nep-cta New Economics Papers
on Contract Theory and Applications
Issue of 2011‒10‒01
nineteen papers chosen by
Simona Fabrizi
Massey University, Albany

  1. Information revelation in procurement auctions with two-sided asymmetric information By Nicola Doni; Domenico Menicucci
  2. Litigation and Settlement under Judicial Agency By Levent Koçkesen; Murat Usman
  3. Credit Market Consequences of Improved Personal Identification: Field Experimental Evidence from Malawi By Xavier Giné; Jessica Goldberg; Dean Yang
  4. Work for Image and Work for Pay By Dessi, Roberta; Rustichini, Aldo
  5. Collateral Crises By Gary Gorton; Guillermo Ordonez
  6. Make it challenging : motivation through goal setting By Joaquín Gómez Miñambres
  7. See No Evil: Information Chains and Reciprocity in Teams By Eva-Maria Steiger; Ro'i Zultan
  8. Multiple policymakers and the social value of public information By Juan David Prada-Sarmiento
  9. Why do Facebook and Twitter facilitate revolutions more than TV and radio? By Kiss, Hubert Janos; Rosa-García, Alfonso
  10. Tagging with leisure needs By Pierre Pestieau; Maria Racioenero
  11. Multi-Period Contract Problems with Verifiable and Unverifiable Outputs By Kazuya Kamiya; Meg Sato
  12. Firms' Moral Hazard in Sickness Absences By René Böheim; Thomas Leoni
  13. Information provision by regulated public transport companies By De Borger B.; Fosgerau M.
  14. Do Bayesians learn their way out of ambiguity? By Alexander Zimper
  15. Innovation, Spillovers and Venture Capital Contracts By Dessi, Roberta
  16. Asymmetric Information and the Foreign-Exchange Trades of Global Custody Banks By Carol Osler; Thang Nguyen; Tanseli Savaser
  17. Cost Incentives for Doctors: A Double-Edged Sword By Schottmuller, C.
  18. Adverse Selection and Switching Costs in Health Insurance Markets: When Nudging Hurts By Benjamin R. Handel
  19. Costly Contracts and Consumer Credit By Igor Livshits; James MacGee; Michèle Tertilt

  1. By: Nicola Doni (Università degli Studi di Firenze,); Domenico Menicucci (Dipartimento di Matematica per le Decisioni)
    Abstract: A buyer needs to procure a good from either of two potential suppliers offering differentiated products and with privately observed costs. The buyer privately observes the own valuations for the products and (ex ante) decides how much of this information should be revealed to suppliers before they play a first score auction. We show that the more significant is each supplier’s private information on the own cost, the less information the buyer should reveal. Part of our analysis is linked to the comparison between a first and a second price auction in an asymmetric setup with a distribution shift.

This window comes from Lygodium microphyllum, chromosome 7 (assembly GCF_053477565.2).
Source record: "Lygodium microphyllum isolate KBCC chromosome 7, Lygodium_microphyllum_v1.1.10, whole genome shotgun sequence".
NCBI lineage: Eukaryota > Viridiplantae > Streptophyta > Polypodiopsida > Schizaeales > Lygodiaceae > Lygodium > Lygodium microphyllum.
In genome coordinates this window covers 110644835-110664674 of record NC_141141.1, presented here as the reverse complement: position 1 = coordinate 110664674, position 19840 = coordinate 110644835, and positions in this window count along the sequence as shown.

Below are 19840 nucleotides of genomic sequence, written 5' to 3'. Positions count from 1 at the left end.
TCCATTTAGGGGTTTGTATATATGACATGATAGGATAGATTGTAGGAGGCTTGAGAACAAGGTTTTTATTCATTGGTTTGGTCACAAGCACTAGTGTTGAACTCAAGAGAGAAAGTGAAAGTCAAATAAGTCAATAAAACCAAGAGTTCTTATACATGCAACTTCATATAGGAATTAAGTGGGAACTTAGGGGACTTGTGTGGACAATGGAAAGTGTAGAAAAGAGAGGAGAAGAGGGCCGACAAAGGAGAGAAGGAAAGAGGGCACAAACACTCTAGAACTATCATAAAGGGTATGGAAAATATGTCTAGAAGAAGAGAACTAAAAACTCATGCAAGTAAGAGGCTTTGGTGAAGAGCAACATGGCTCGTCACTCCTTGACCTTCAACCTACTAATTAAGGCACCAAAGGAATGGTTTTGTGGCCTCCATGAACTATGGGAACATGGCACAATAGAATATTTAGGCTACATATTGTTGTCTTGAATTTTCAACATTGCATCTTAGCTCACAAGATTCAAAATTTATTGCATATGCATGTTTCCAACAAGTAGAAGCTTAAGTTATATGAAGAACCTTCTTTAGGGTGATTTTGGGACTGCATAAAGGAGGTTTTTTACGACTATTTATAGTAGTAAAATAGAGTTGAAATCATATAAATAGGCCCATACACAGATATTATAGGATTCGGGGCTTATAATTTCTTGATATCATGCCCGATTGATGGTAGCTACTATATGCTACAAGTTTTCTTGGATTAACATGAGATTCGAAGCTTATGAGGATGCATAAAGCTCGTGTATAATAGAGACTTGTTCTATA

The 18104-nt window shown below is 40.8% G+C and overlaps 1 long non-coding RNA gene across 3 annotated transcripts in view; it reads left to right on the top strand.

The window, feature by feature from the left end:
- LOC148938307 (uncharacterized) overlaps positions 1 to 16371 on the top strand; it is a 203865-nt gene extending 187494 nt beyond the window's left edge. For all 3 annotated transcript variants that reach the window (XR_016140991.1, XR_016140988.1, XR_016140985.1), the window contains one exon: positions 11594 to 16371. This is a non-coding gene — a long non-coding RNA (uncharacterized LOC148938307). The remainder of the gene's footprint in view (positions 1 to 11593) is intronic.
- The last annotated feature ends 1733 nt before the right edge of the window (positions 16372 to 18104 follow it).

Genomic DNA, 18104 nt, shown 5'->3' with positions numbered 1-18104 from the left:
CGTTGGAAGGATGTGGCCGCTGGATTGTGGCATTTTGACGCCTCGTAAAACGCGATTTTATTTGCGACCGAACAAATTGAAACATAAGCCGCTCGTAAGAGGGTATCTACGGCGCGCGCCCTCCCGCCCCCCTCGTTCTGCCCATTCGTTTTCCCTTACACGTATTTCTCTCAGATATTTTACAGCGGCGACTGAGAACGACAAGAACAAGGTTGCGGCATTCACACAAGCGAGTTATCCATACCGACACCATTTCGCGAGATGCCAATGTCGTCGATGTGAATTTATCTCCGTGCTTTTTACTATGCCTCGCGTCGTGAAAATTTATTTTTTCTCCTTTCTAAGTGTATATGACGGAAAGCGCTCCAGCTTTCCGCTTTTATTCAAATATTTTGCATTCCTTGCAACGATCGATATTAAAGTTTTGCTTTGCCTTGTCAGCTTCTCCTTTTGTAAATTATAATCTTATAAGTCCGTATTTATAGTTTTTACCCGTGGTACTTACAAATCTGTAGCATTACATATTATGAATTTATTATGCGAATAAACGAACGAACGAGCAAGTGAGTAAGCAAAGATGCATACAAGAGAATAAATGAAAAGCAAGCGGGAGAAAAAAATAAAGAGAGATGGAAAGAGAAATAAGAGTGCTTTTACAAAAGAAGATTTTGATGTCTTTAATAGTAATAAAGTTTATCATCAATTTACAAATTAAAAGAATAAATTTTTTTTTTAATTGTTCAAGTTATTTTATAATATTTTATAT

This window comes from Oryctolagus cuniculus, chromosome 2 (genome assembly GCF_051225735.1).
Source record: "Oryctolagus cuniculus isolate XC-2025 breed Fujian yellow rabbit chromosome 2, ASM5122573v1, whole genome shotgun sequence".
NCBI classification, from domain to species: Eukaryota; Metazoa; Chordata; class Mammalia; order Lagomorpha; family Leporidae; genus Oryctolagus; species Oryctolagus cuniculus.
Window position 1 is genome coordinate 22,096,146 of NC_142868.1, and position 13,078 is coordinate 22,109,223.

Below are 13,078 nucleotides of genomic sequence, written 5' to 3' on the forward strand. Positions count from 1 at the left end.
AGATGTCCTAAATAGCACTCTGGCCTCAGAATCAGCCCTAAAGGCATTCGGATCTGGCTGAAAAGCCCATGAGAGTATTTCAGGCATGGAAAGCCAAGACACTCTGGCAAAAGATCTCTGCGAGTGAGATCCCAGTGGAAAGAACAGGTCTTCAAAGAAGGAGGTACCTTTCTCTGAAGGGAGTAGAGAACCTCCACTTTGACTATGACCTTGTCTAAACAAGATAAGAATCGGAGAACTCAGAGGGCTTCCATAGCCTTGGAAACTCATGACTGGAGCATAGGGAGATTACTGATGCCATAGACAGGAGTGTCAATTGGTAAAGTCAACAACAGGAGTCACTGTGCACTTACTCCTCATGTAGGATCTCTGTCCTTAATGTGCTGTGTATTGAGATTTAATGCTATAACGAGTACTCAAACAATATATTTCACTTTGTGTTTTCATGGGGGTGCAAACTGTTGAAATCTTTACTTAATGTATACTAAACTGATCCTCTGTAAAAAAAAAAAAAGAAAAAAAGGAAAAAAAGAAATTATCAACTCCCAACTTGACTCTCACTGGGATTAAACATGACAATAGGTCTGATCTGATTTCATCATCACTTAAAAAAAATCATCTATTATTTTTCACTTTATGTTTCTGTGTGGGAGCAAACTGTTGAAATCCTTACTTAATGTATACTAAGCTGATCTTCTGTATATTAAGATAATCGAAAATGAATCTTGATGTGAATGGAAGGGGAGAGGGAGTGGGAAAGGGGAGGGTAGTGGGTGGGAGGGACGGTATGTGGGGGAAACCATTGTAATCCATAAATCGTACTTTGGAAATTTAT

Keywords: Asymmetric auctions
    JEL: D44 D82
    Date: 2011
  2. By: Levent Koçkesen (Koc University); Murat Usman (Koc University)
    Abstract: We model the settlement of a legal dispute where the trial outcome depends on the behavior of a strategically motivated judge. We consider a standard asymmetric information model where the uninformed defendant makes a take it or leave it offer. If the case goes to trial, the judge decides how much effort to exert to learn about the actual damages inflicted on the plaintiff. We show that under very general assumptions the model exhibits multiple equilibria. In equilibria in which the judge exerts less effort more cases settle out of court, and vice versa. The judge is better off in low effort equilibria, with a higher settlement rate. However, the terms of the settlement heavily favor the informed plaintiff, and consequently induce over-investment in ex ante preventive care by the defendant.
    Keywords: Litigation, settlement, trial, judges
    JEL: K00 K41 D82 C78
    Date: 2011–09
  3. By: Xavier Giné; Jessica Goldberg; Dean Yang
    Abstract: We report the results of a randomized field experiment that examines the credit market impacts of improvements in a lender's ability to determine borrowers’ identities. Improved personal identification enhances the credibility of a lender’s dynamic repayment incentives by allowing it to withhold future loans from past defaulters and expand credit for good borrowers. The experimental context, rural Malawi, is characterized by an imperfect identification system. Consistent with a simple model of borrower heterogeneity and information asymmetries, fingerprinting led to substantially higher repayment rates for borrowers with the highest ex ante default risk, but had no effect for the rest of the borrowers. The change in repayment rates is driven by reductions in adverse selection (smaller loan sizes) and lower moral hazard (for example, less diversion of loan-financed fertilizer from its intended use on the cash crop).